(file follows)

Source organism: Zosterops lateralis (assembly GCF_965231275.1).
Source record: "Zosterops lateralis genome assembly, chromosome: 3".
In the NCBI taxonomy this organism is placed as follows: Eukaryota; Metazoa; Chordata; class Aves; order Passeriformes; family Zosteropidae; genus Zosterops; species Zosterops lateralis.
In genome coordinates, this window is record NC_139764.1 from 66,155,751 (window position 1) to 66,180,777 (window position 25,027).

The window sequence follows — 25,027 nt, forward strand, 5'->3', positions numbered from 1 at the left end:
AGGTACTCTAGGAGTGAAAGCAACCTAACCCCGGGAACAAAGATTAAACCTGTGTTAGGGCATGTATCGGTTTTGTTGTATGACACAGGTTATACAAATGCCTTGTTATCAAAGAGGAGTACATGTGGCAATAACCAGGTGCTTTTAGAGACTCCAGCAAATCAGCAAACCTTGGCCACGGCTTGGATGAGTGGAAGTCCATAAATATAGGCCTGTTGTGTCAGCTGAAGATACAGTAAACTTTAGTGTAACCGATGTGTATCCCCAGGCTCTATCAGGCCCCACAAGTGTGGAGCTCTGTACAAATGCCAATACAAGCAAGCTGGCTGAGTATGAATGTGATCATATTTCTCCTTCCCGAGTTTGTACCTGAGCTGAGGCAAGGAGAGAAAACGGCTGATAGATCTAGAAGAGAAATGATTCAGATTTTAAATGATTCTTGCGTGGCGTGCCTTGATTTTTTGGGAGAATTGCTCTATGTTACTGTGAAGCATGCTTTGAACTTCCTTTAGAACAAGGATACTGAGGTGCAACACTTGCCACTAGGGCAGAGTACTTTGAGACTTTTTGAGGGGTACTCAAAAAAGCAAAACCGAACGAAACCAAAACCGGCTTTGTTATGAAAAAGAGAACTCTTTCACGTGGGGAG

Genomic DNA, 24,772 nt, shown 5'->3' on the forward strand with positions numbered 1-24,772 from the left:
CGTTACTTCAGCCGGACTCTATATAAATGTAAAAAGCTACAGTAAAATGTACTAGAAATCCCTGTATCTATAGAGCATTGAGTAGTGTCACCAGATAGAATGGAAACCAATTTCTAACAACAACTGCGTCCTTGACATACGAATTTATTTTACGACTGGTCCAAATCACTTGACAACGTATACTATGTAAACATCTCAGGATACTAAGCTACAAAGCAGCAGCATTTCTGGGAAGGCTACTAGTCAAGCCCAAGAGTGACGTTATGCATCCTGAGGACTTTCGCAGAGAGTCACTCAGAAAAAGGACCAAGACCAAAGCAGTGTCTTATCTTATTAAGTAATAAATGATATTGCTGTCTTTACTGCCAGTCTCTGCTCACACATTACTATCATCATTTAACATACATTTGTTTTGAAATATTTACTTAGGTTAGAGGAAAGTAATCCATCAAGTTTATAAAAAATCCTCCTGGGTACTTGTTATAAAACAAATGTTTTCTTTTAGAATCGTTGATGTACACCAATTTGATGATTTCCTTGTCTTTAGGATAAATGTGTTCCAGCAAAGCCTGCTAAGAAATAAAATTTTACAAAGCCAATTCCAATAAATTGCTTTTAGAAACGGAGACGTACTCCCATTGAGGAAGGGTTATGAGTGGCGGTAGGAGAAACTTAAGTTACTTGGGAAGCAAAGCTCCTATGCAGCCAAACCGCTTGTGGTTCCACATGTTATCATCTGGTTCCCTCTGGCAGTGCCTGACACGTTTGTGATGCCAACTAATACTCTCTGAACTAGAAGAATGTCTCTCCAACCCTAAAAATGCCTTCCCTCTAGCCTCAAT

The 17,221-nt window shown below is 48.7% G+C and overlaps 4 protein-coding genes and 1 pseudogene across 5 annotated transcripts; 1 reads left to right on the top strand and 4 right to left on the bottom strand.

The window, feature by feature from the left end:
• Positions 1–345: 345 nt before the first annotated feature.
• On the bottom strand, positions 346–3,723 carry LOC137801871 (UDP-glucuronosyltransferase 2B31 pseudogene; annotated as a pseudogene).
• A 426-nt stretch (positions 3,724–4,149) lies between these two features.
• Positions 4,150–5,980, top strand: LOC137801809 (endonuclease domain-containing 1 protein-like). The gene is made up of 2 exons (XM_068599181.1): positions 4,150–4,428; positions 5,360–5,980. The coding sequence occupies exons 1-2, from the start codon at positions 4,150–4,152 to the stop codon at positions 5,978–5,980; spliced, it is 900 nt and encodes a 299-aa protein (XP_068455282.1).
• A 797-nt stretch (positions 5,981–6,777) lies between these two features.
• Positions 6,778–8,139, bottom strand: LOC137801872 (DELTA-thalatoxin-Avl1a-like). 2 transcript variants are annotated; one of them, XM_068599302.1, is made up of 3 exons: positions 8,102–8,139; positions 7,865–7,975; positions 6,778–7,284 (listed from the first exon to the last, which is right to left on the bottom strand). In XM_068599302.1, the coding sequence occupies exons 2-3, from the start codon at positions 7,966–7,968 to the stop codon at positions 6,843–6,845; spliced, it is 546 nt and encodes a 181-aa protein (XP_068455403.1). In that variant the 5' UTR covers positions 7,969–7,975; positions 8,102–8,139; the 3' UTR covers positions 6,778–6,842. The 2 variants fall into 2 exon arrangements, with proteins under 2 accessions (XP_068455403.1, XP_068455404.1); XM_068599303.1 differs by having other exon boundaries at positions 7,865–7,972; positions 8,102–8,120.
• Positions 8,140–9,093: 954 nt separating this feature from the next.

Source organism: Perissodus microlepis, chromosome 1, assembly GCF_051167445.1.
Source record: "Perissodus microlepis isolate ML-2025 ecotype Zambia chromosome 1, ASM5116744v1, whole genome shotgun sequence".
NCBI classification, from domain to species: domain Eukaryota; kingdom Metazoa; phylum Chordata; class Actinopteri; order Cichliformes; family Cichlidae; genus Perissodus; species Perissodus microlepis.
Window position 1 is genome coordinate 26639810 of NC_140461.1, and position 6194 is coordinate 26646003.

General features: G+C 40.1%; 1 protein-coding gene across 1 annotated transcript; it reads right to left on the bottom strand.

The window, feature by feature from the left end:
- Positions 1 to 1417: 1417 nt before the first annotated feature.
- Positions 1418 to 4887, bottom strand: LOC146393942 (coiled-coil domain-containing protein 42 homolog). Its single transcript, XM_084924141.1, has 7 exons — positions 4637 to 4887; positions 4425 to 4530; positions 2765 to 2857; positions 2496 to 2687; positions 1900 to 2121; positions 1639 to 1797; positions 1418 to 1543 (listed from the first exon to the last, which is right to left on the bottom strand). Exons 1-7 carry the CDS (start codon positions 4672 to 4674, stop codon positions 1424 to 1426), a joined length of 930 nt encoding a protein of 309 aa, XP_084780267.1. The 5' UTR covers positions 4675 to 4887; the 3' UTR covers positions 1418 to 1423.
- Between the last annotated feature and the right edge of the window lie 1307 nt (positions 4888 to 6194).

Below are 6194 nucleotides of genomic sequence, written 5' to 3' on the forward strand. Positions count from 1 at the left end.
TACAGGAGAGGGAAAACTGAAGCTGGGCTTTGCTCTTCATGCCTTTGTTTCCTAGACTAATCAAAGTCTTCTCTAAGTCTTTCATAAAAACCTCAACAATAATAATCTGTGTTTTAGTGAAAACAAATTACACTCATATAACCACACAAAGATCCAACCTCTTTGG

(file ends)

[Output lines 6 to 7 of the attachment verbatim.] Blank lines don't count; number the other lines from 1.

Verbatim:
AGGTACTCTAGGAGTGAAAGCAACCTAACCCCGGGAACAAAGATTAAACCTGTGTTAGGGCATGTATCGGTTTTGTTGTATGACACAGGTTATACAAATGCCTTGTTATCAAAGAGGAGTACATGTGGCAATAACCAGGTGCTTTTAGAGACTCCAGCAAATCAGCAAACCTTGGCCACGGCTTGGATGAGTGGAAGTCCATAAATATAGGCCTGTTGTGTCAGCTGAAGATACAGTAAACTTTAGTGTAACCGATGTGTATCCCCAGGCTCTATCAGGCCCCACAAGTGTGGAGCTCTGTACAAATGCCAATACAAGCAAGCTGGCTGAGTATGAATGTGATCATATTTCTCCTTCCCGAGTTTGTACCTGAGCTGAGGCAAGGAGAGAAAACGGCTGATAGATCTAGAAGAGAAATGATTCAGATTTTAAATGATTCTTGCGTGGCGTGCCTTGATTTTTTGGGAGAATTGCTCTATGTTACTGTGAAGCATGCTTTGAACTTCCTTTAGAACAAGGATACTGAGGTGCAACACTTGCCACTAGGGCAGAGTACTTTGAGACTTTTTGAGGGGTACTCAAAAAAGCAAAACCGAACGAAACCAAAACCGGCTTTGTTATGAAAAAGAGAACTCTTTCACGTGGGGAG

Genomic DNA, 24,772 nt, shown 5'->3' on the forward strand with positions numbered 1-24,772 from the left: